You do learn a ton of stuff and some people simply cannot retain it all. Some people learn by doing while others can absorb the stuff no problem.

    I am sure that there is not much to say about OC.

    "OK class.. we will discuss gun laws... You can legally open carry in this state. And This is a felony and that is a misdemeanor. and this compounded with that is a felony....."

    They are going to focus on crimes... not what is legal. :?

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    Sheriff wrote:
    But the point is, back in my day and time,I would never enforce the studded snow tire law unless I knew what the law was.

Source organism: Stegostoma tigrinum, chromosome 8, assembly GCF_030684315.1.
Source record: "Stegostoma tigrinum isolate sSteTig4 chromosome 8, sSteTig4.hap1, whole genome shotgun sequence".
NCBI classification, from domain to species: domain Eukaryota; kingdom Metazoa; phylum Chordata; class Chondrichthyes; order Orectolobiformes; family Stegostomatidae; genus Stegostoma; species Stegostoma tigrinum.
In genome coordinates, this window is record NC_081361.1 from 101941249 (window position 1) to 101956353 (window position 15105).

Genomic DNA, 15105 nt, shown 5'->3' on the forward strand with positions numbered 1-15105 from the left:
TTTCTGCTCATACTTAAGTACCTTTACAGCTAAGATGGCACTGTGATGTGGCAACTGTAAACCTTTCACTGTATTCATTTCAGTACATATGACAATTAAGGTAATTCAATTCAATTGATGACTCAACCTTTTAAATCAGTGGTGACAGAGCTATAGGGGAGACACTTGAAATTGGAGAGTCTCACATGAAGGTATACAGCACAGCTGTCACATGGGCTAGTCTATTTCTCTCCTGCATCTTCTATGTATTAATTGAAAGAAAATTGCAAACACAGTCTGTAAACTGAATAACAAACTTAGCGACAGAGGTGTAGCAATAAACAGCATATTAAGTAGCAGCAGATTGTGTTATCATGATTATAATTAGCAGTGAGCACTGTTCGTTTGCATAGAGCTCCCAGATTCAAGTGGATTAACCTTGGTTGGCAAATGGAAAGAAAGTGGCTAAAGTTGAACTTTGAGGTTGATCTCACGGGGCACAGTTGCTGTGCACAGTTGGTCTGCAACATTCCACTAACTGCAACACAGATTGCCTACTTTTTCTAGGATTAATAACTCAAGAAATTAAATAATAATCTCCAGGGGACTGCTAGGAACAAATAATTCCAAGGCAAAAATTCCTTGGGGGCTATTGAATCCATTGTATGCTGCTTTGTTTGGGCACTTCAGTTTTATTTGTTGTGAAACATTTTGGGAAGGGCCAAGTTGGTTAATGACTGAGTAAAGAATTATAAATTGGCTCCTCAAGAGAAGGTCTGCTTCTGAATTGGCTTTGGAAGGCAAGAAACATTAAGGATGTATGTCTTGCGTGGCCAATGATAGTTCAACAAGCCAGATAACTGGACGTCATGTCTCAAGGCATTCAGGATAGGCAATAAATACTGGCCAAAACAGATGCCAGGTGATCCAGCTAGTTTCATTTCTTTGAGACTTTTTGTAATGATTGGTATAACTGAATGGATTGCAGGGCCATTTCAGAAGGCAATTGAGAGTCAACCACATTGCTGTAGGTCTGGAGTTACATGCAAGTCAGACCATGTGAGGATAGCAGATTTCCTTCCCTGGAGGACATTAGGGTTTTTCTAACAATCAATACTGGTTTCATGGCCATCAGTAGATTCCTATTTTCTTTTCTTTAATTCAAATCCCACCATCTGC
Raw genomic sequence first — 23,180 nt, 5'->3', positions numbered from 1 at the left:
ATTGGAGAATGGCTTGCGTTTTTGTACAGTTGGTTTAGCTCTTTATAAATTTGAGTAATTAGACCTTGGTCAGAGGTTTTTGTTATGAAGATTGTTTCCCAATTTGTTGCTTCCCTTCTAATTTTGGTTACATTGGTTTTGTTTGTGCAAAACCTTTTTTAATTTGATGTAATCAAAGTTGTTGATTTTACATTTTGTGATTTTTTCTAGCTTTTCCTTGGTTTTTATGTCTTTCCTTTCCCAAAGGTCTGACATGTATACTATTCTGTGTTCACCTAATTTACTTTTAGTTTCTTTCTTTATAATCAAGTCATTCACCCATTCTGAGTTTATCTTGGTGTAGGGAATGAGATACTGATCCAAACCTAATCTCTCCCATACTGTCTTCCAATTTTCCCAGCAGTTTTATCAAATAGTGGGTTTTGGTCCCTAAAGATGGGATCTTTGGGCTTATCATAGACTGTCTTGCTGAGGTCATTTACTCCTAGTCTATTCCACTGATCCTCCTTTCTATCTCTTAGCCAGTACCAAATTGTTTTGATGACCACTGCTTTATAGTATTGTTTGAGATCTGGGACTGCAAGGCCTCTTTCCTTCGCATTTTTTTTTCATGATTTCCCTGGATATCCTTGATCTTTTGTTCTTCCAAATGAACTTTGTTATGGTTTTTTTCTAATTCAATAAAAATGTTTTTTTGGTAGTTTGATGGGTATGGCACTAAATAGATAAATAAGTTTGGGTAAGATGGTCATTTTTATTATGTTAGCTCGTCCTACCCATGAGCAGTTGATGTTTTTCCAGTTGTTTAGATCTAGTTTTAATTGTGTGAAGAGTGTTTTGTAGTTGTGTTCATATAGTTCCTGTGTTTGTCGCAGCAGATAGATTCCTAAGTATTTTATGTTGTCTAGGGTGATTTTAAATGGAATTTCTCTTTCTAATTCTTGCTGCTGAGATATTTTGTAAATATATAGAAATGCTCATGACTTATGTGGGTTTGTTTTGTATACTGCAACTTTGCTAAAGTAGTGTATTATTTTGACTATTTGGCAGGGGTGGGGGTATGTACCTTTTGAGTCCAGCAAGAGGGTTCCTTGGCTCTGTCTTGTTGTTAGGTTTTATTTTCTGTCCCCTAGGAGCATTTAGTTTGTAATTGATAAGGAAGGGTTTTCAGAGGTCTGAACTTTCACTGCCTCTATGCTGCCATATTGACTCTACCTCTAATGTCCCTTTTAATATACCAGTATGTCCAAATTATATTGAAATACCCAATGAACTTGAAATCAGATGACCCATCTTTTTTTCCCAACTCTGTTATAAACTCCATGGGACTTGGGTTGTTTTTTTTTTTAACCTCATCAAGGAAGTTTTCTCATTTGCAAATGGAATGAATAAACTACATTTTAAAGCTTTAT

If you stop somebody on October 16 or April 14 for studded snow tires, you have just screwed up. And ignorance of the law is not your friend.

    The same should be true with guns.

    It's incumbent upon some of these newfangled rookies to research and study the laws they pick and choose to enforce. If they want to enforce studded snow tires or gun rights, they need to read, study and know the laws.
    This I would agree.... I have seen things I suspected where a violation. But.... knowing enough first hand.. I let them go and looked up something I was lacking in knowledge.

    I think the major difference here is this.... Oh my gun! A gun! I cannot take time to look this up and need to stop them!

    I guess it is some conditioning by society and their reaction to hardly ever seeing someone OC.

    Not an excuse... just an opinion.

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    I am not sure about the people you worked with or where they came from.